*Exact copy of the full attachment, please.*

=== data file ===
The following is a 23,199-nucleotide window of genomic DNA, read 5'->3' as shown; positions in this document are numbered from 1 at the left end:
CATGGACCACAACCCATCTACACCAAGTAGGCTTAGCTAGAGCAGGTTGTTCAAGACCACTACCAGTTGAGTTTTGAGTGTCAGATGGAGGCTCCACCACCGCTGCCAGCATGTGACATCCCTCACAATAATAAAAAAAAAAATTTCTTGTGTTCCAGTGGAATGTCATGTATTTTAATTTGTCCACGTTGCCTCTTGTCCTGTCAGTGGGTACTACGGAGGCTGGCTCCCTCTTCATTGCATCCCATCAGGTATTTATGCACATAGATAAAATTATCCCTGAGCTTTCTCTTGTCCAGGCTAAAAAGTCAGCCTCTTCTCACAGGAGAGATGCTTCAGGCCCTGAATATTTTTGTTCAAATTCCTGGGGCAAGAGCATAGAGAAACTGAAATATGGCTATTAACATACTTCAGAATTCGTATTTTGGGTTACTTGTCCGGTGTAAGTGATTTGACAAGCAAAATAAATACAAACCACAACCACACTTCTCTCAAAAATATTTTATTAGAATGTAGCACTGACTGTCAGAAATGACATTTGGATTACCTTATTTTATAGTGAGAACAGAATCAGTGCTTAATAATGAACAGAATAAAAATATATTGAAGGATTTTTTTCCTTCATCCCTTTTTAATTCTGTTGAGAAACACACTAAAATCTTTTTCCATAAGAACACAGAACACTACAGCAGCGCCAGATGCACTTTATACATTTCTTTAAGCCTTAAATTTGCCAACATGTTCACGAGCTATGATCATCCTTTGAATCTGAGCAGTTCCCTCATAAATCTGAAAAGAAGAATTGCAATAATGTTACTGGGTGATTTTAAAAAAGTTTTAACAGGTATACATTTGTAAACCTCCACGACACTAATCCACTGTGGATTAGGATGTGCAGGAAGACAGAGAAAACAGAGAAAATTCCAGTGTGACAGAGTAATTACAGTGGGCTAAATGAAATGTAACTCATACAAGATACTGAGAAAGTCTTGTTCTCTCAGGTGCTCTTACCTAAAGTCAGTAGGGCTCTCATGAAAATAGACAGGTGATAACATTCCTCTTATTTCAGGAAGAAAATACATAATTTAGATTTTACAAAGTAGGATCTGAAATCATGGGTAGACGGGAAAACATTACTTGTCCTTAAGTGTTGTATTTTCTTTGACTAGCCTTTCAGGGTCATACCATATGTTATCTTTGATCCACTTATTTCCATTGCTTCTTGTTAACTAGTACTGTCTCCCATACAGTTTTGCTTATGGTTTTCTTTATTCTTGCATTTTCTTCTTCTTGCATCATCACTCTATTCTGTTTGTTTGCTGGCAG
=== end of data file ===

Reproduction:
The following is a 23,199-nucleotide window of genomic DNA, read 5'->3' as shown; positions in this document are numbered from 1 at the left end:
CATGGACCACAACCCATCTACACCAAGTAGGCTTAGCTAGAGCAGGTTGTTCAAGACCACTACCAGTTGAGTTTTGAGTGTCAGATGGAGGCTCCACCACCGCTGCCAGCATGTGACATCCCTCACAATAATAAAAAAAAAAATTTCTTGTGTTCCAGTGGAATGTCATGTATTTTAATTTGTCCACGTTGCCTCTTGTCCTGTCAGTGGGTACTACGGAGGCTGGCTCCCTCTTCATTGCATCCCATCAGGTATTTATGCACATAGATAAAATTATCCCTGAGCTTTCTCTTGTCCAGGCTAAAAAGTCAGCCTCTTCTCACAGGAGAGATGCTTCAGGCCCTGAATATTTTTGTTCAAATTCCTGGGGCAAGAGCATAGAGAAACTGAAATATGGCTATTAACATACTTCAGAATTCGTATTTTGGGTTACTTGTCCGGTGTAAGTGATTTGACAAGCAAAATAAATACAAACCACAACCACACTTCTCTCAAAAATATTTTATTAGAATGTAGCACTGACTGTCAGAAATGACATTTGGATTACCTTATTTTATAGTGAGAACAGAATCAGTGCTTAATAATGAACAGAATAAAAATATATTGAAGGATTTTTTTCCTTCATCCCTTTTTAATTCTGTTGAGAAACACACTAAAATCTTTTTCCATAAGAACACAGAACACTACAGCAGCGCCAGATGCACTTTATACATTTCTTTAAGCCTTAAATTTGCCAACATGTTCACGAGCTATGATCATCCTTTGAATCTGAGCAGTTCCCTCATAAATCTGAAAAGAAGAATTGCAATAATGTTACTGGGTGATTTTAAAAAAGTTTTAACAGGTATACATTTGTAAACCTCCACGACACTAATCCACTGTGGATTAGGATGTGCAGGAAGACAGAGAAAACAGAGAAAATTCCAGTGTGACAGAGTAATTACAGTGGGCTAAATGAAATGTAACTCATACAAGATACTGAGAAAGTCTTGTTCTCTCAGGTGCTCTTACCTAAAGTCAGTAGGGCTCTCATGAAAATAGACAGGTGATAACATTCCTCTTATTTCAGGAAGAAAATACATAATTTAGATTTTACAAAGTAGGATCTGAAATCATGGGTAGACGGGAAAACATTACTTGTCCTTAAGTGTTGTATTTTCTTTGACTAGCCTTTCAGGGTCATACCATATGTTATCTTTGATCCACTTATTTCCATTGCTTCTTGTTAACTAGTACTGTCTCCCATACAGTTTTGCTTATGGTTTTCTTTATTCTTGCATTTTCTTCTTCTTGCATCATCACTCTATTCTGTTTGTTTGCTGGCAG